LETTER TO THE EDITOR
Year : 2020 | Volume
: 3 | Issue : 1 | Page : 67--68
The role of mirtazapine in the management of psychosis in Parkinson’s disease
Department of Psychiatry, Iqraa International Hospital and Research Centre, Calicut, Kerala, India
Dr. N Uvais
Iqraa International Hospital and Research Centre, Calicut, Kerala.
|How to cite this article:|
Uvais N. The role of mirtazapine in the management of psychosis in Parkinson’s disease.Ann Mov Disord 2020;3:67-68
|How to cite this URL:|
Uvais N. The role of mirtazapine in the management of psychosis in Parkinson’s disease. Ann Mov Disord [serial online] 2020 [cited 2020 Oct 1 ];3:67-68
Available from: http://www.aomd.in/text.asp?2020/3/1/67/281752
I read the article titled “Approach to the management of psychosis in Parkinson’s disease” with great interest. Lenka et al. described the prevalence, phenomenology, diagnosis, pathogenesis, and treatment of psychosis in Parkinson’s disease comprehensively. The authors mentioned pimavanserin, clozapine, quetiapine, and cholinesterase inhibitors as pharmacological treatment options for psychosis in Parkinson’s disease.
Another therapeutic option in the management of psychosis in Parkinson’s disease is mirtazapine, an atypical antidepressant with dopamine acceleration and specific serotonin (5HT) receptor blockade. Tagai et al. described the case of an 83-year-old woman with Parkinson’s disease who developed visual hallucinations accompanied by feelings of being monitored. She showed little response to antipsychotic medications (aripiprazole, risperidone, and quetiapine), but responded well to oral mirtazapine 30mg per day. Godschalx-Dekker and Siegers also reported the case of a 67-year-old man with Parkinson’s disease who developed visual hallucinations and persecutory delusions and who responded to oral mirtazapine 30mg per day, which was given as a substitute for clonazepam to restore the sleep cycle. The authors speculated that the mechanism of action of mirtazapine in reducing psychotic symptoms in this case could be due to the alteration of the serotonin-dopamine balance through its anti-5HT-2C and anti-5HT-2 A activity. Nagata et al. reported the case of a 41-year-old woman with Parkinson’s disease who developed auditory hallucinations, which responded completely to oral mirtazapine 15mg per day. Hamadjida et al. recently studied the effects of mirtazapine on dopaminergic psychosis in the parkinsonian marmoset and found that the addition of mirtazapine 10mg/kg to l-DOPA reduced psychosis-like behaviors by 50% (P < 0.05) when compared to l-DOPA/vehicle. Other pharmacological agents reportedly shown effective in psychosis in Parkinson’s disease were mianserin and ondansetron.,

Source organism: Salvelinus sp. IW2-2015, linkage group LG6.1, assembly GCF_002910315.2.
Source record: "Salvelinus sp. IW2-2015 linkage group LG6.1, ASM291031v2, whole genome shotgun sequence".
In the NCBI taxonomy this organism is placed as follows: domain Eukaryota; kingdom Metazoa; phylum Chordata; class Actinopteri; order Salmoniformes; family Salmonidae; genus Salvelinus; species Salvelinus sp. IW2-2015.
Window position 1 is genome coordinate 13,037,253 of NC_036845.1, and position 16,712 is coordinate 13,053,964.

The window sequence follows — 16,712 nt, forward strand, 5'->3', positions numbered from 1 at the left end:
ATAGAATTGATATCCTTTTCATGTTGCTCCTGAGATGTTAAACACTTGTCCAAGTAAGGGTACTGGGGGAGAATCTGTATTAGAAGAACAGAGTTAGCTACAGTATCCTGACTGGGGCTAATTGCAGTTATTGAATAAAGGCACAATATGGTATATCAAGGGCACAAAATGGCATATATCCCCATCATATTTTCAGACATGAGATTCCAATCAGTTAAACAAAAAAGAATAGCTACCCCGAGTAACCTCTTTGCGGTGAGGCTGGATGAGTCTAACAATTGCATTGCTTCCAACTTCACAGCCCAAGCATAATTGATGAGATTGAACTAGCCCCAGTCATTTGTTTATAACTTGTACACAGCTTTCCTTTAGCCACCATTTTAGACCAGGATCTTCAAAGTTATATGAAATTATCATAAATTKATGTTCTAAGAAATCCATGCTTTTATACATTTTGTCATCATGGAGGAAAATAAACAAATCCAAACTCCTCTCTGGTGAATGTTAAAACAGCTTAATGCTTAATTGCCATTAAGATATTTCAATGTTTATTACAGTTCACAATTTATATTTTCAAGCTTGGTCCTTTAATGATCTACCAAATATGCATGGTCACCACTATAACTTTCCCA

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|1||Lenka A, Gomathinayagam V, Bahroo L. Approach to the management of psychosis in Parkinson’s disease. Ann Mov Disord 2019;2:83-90.|
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